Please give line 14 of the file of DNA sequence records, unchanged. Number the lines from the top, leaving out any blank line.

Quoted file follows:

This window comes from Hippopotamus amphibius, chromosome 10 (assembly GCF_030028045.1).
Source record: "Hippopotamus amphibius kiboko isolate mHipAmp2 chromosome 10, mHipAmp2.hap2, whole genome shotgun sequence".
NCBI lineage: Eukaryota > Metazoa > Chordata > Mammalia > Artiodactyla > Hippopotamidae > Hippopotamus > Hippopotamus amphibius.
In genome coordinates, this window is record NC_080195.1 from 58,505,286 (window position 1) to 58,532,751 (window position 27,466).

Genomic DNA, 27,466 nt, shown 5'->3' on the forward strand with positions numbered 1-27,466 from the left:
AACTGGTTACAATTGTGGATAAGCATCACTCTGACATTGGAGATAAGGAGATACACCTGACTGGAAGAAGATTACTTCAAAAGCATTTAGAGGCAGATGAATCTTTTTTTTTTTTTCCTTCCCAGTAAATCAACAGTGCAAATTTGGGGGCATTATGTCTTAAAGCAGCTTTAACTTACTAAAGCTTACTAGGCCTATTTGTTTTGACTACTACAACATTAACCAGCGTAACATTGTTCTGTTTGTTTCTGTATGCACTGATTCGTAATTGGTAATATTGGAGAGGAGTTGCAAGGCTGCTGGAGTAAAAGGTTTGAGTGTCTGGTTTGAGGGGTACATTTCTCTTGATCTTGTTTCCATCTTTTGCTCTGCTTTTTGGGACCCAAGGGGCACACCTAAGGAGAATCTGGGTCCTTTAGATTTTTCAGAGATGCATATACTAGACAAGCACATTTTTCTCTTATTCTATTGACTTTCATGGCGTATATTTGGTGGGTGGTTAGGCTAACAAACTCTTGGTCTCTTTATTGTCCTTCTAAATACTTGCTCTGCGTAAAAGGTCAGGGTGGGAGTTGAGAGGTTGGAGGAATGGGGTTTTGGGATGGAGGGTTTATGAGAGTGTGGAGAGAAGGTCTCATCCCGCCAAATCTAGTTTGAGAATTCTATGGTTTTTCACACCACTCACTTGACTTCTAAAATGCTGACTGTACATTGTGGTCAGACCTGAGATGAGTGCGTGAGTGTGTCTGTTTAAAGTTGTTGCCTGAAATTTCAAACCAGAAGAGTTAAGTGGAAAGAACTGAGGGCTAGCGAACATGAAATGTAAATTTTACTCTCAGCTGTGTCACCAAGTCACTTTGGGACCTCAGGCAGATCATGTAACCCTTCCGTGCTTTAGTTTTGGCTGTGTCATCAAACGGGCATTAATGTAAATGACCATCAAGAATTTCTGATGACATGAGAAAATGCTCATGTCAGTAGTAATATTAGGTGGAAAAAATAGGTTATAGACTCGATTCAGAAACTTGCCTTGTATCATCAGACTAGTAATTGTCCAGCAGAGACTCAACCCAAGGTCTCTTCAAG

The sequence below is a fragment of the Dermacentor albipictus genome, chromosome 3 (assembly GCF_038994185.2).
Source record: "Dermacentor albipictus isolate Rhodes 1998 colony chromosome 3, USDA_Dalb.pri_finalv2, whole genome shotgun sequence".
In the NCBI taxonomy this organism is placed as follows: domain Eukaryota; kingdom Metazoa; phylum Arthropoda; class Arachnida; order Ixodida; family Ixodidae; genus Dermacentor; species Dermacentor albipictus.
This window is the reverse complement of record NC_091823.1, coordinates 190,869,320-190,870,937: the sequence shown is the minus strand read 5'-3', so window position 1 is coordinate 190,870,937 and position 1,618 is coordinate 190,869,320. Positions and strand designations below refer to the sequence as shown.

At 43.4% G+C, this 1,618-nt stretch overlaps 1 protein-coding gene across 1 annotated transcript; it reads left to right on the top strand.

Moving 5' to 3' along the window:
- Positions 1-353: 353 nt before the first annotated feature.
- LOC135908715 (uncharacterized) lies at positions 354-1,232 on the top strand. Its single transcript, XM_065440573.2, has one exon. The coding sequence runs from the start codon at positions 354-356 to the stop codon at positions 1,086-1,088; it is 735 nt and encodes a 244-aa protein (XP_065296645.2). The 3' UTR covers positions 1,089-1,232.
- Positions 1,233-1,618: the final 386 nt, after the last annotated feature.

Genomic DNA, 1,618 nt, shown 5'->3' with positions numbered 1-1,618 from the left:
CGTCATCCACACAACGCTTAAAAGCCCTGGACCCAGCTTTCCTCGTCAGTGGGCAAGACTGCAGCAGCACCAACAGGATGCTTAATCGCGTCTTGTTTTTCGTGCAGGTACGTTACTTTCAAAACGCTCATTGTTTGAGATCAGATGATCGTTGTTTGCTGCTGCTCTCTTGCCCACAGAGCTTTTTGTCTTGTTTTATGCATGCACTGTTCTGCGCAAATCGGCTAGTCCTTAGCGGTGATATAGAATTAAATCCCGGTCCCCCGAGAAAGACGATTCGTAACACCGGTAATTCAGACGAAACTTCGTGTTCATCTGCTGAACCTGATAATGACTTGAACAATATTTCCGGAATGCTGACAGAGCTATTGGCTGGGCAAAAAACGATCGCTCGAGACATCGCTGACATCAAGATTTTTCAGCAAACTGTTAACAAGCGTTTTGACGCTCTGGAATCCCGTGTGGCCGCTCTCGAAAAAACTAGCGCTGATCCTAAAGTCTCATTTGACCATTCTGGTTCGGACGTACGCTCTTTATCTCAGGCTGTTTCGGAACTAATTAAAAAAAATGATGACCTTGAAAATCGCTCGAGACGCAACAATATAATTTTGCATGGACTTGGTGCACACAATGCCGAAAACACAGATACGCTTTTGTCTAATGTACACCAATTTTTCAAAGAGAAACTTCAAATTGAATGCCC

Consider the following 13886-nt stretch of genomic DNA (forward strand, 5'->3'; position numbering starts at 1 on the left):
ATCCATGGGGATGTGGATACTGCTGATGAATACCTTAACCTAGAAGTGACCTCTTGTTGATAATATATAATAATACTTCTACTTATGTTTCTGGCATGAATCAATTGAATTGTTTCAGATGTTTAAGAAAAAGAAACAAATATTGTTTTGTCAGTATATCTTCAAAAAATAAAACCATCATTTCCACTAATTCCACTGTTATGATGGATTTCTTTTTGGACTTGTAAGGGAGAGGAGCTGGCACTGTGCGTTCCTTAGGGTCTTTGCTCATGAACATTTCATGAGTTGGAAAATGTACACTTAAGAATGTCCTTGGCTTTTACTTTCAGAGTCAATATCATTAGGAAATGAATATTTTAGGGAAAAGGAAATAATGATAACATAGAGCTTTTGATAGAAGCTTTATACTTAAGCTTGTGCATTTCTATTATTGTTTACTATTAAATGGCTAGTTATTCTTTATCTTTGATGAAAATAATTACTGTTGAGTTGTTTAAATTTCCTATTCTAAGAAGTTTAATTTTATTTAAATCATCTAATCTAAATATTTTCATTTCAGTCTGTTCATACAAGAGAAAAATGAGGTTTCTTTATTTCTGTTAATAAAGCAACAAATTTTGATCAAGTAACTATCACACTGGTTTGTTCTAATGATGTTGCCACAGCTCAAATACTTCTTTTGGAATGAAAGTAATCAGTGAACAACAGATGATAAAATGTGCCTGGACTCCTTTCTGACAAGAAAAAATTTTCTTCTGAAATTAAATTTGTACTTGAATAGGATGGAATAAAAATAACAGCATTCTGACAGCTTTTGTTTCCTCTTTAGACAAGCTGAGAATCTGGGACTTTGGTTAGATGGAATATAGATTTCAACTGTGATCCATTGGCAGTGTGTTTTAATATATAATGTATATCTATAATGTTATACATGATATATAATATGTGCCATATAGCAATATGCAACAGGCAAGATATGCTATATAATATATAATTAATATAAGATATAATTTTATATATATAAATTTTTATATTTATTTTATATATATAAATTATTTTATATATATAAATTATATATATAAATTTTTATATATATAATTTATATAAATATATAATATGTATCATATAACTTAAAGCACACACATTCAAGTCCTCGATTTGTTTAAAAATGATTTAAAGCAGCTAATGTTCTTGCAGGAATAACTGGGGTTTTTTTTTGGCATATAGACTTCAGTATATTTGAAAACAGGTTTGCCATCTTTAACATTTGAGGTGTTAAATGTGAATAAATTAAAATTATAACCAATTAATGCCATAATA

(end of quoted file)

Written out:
- LOC135908715 (uncharacterized) lies at positions 354-1,232 on the top strand. Its single transcript, XM_065440573.2, has one exon. The coding sequence runs from the start codon at positions 354-356 to the stop codon at positions 1,086-1,088; it is 735 nt and encodes a 244-aa protein (XP_065296645.2). The 3' UTR covers positions 1,089-1,232.